|I snapped this picture days before Halloween. I bet the spirits were getting|
active. The next time I'm out this way, I will have to book a haunted room.
As the neighborhood industrialized further, new workers arrived in the area and the Saloon's clientele broadened as its reputation floundered. It soon became a notorious spot for inebriated workers to either pick up a prostitute or succumb to the sinister tradition of slavery known as Shanghaiing. Legend has it that an underground tunnel ran from the hotel's basement to the river nearby where unconscious men were loaded onto ships and forced into a long, miserable stint working at sea.
At one time, Latino, Black, and Asian prostitutes worked out of the basement; the rooms above were reserved for their White counterparts. The ladies below had often been kidnapped or purchased as slaves and subsequently had a less enjoyable time. It is said that more than one of these girls haunts the subterranean spaces beneath the White Eagle. Doors will open and shut on their own; faint traces of dance hall music can be heard; witnesses have reported feeling unseen hands grope them; and apports such as coins have been spotted falling from the ceiling.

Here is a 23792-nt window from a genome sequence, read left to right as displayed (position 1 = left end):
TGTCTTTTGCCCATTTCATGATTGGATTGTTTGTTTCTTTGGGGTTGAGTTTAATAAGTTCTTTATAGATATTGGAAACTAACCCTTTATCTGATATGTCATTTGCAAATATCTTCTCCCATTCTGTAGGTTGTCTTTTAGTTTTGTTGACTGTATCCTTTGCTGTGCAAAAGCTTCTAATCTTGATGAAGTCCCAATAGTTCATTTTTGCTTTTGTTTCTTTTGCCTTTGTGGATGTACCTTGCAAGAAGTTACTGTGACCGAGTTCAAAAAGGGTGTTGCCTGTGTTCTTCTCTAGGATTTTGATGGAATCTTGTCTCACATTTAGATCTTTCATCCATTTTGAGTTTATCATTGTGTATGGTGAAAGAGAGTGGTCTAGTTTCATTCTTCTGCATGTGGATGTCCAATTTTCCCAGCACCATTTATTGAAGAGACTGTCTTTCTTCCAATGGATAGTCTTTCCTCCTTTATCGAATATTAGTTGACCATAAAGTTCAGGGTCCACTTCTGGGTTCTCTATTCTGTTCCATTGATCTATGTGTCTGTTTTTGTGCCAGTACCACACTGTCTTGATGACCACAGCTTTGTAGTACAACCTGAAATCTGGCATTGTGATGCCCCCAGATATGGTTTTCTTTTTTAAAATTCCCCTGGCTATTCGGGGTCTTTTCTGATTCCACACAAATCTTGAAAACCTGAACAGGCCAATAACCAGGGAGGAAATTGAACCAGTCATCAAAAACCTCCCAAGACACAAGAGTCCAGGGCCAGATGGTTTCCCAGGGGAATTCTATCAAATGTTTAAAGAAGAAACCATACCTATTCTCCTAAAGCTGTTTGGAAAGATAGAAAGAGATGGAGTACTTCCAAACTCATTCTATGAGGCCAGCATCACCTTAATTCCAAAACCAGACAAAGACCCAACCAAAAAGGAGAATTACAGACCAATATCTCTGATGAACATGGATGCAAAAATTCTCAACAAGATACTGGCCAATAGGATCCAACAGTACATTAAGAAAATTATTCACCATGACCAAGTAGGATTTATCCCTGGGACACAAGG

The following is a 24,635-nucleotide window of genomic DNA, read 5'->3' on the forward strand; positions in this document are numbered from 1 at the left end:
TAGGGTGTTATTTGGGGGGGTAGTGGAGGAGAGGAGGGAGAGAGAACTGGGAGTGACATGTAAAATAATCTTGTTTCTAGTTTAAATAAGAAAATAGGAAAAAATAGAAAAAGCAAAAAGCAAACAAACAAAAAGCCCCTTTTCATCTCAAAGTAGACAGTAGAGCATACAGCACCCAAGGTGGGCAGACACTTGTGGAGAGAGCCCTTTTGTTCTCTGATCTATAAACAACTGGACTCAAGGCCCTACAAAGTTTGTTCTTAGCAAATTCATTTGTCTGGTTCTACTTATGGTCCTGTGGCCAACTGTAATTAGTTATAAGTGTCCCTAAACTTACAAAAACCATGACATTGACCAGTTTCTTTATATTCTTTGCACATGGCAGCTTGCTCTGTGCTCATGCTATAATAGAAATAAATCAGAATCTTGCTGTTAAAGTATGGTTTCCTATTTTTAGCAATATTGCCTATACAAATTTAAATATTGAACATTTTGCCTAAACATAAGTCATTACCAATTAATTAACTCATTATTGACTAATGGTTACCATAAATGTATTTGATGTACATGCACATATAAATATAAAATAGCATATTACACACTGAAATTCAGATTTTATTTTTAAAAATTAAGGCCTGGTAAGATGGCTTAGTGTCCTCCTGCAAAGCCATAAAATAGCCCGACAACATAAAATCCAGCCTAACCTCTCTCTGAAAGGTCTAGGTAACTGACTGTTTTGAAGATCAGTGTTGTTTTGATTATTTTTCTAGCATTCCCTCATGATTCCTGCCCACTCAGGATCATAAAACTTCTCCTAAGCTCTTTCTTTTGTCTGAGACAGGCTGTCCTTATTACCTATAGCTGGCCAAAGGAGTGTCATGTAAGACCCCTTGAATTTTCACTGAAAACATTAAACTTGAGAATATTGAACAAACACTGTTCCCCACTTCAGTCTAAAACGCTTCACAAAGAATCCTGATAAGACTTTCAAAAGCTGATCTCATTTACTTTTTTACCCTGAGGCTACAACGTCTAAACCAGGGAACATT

The rooms upstairs are home to two ghosts referred to as Rose and Same. Rose was a prostitute who fell in love with a client. However, when the man proposed she refused in fear of reprisal from her boss. The client was angered by this dismissal and, feeling led on, killed Rose in a fit of rage. Her mournful sobs can still be heard by guests.
Sam the housekeeper had lived in the upper rooms since he was a boy and stayed on as a worker until his death. Many say he still lingers, going about his chores.
A bouncer who worked the Saloon disappeared one day without explanation. Some believed him to have been Shanghaied. His spirit is said to still show up for work as well.
A waitress was once pushed down the basement stairs.
A phantom patron walks from the bar to the bathroom and most courteously remembers to flush each time.